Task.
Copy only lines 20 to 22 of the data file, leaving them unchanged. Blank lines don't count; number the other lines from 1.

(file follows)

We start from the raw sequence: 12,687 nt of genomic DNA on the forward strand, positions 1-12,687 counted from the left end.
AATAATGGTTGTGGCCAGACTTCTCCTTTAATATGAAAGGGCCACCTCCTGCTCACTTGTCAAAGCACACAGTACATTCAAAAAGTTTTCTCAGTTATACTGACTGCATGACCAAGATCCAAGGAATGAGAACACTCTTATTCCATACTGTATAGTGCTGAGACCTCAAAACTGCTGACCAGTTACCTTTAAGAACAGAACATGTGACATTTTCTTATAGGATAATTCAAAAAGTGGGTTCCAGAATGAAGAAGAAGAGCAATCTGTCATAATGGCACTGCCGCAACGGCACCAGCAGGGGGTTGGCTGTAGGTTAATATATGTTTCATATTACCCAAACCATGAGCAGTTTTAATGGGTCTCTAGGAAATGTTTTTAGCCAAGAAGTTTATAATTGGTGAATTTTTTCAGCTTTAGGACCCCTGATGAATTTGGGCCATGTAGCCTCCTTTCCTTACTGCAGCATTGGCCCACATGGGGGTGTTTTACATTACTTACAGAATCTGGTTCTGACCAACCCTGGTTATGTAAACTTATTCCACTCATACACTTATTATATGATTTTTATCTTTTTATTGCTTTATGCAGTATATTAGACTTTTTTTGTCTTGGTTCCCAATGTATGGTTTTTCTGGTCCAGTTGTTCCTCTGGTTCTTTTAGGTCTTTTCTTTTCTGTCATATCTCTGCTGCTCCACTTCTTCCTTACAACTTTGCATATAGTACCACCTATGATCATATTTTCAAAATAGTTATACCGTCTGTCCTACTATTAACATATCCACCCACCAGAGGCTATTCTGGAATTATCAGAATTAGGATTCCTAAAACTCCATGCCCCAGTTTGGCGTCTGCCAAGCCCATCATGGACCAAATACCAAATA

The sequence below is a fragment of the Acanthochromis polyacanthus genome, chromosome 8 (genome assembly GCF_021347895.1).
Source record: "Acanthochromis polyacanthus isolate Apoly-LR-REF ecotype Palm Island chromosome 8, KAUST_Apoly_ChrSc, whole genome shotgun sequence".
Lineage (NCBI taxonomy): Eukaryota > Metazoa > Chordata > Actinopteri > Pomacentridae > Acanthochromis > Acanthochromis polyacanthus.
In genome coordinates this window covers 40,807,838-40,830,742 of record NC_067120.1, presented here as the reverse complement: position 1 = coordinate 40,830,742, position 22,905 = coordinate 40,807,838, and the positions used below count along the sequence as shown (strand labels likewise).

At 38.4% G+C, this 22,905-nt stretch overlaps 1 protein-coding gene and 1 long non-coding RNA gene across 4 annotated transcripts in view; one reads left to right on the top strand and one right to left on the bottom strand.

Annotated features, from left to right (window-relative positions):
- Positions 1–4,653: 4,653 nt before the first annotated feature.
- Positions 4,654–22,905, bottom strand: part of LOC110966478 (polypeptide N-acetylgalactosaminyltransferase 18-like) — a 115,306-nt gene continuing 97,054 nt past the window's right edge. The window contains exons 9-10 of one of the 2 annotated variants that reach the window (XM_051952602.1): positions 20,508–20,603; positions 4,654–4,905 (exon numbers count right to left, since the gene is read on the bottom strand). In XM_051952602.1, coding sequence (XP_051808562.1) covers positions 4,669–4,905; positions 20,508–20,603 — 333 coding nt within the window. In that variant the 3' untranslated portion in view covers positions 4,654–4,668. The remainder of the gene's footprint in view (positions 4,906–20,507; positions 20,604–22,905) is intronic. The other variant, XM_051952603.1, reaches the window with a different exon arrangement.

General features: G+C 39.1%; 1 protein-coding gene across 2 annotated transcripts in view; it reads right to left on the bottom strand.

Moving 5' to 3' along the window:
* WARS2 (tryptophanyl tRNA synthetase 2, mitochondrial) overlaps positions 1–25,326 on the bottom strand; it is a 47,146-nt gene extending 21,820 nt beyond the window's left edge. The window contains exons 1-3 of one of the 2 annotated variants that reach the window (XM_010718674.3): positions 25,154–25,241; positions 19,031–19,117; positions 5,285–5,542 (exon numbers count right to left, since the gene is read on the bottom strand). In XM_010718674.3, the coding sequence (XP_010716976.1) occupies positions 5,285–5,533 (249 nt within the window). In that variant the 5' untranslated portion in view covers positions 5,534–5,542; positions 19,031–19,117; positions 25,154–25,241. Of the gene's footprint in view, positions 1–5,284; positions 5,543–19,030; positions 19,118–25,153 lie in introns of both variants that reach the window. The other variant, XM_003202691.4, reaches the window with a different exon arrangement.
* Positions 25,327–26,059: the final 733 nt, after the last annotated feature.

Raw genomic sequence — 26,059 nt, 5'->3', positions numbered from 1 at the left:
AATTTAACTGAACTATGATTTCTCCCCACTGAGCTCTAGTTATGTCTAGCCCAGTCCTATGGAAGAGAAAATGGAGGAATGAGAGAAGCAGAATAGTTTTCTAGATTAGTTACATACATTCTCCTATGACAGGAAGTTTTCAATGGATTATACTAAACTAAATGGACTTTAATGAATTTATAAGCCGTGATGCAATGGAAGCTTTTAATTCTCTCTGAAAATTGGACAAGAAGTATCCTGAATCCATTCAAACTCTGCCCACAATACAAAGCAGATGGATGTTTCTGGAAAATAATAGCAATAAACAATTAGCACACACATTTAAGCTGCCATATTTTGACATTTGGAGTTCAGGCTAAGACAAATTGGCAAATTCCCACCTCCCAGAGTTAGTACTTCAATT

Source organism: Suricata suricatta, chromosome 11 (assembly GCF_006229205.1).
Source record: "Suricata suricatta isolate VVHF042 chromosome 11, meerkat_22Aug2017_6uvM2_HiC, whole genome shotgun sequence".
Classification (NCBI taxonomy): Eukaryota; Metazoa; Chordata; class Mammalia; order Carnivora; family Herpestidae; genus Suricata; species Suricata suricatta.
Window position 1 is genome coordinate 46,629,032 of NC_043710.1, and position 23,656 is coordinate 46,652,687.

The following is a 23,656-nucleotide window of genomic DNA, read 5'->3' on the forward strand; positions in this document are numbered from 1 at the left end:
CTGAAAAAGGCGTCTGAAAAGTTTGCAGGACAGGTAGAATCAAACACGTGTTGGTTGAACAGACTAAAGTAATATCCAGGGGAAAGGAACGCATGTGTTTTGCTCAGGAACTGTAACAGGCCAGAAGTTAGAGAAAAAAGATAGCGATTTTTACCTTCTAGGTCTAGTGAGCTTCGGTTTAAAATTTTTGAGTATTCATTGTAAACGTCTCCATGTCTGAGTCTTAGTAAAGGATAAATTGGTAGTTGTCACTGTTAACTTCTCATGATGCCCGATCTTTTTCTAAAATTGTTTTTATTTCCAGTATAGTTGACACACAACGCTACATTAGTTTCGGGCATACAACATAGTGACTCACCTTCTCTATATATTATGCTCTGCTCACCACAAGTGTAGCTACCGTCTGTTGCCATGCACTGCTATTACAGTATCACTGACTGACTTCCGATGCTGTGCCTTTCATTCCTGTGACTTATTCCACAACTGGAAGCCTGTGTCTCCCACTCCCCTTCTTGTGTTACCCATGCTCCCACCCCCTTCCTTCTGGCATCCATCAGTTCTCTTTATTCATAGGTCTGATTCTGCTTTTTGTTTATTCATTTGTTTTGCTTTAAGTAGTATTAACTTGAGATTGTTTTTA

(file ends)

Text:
Window position 1 is genome coordinate 46,629,032 of NC_043710.1, and position 23,656 is coordinate 46,652,687.

The following is a 23,656-nucleotide window of genomic DNA, read 5'->3' on the forward strand; positions in this document are numbered from 1 at the left end:
CTGAAAAAGGCGTCTGAAAAGTTTGCAGGACAGGTAGAATCAAACACGTGTTGGTTGAACAGACTAAAGTAATATCCAGGGGAAAGGAACGCATGTGTTTTGCTCAGGAACTGTAACAGGCCAGAAGTTAGAGAAAAAAGATAGCGATTTTTACCTTCTAGGTCTAGTGAGCTTCGGTTTAAAATTTTTGAGTATTCATTGTAAACGTCTCCATGTCTGAGTCTTAGTAAAGGATAAATTGGTAGTTGTCACTGTTAACTTCTCATGATGCCCGATCTTTTTCTAAAATTGTTTTTATTTCCAGTATAGTTGACACACAACGCTACATTAGTTTCGGGCATACAACATAGTGACTCACCTTCTCTATATATTATGCTCTGCTCACCACAAGTGTAGCTACCGTCTGTTGCCATGCACTGCTATTACAGTATCACTGACTGACTTCCGATGCTGTGCCTTTCATTCCTGTGACTTATTCCACAACTGGAAGCCTGTGTCTCCCACTCCCCTTCTTGTGTTACCCATGCTCCCACCCCCTTCCTTCTGGCATCCATCAGTTCTCTTTATTCATAGGTCTGATTCTGCTTTTTGTTTATTCATTTGTTTTGCTTTAAGTAGTATTAACTTGAGATTGTTTTTA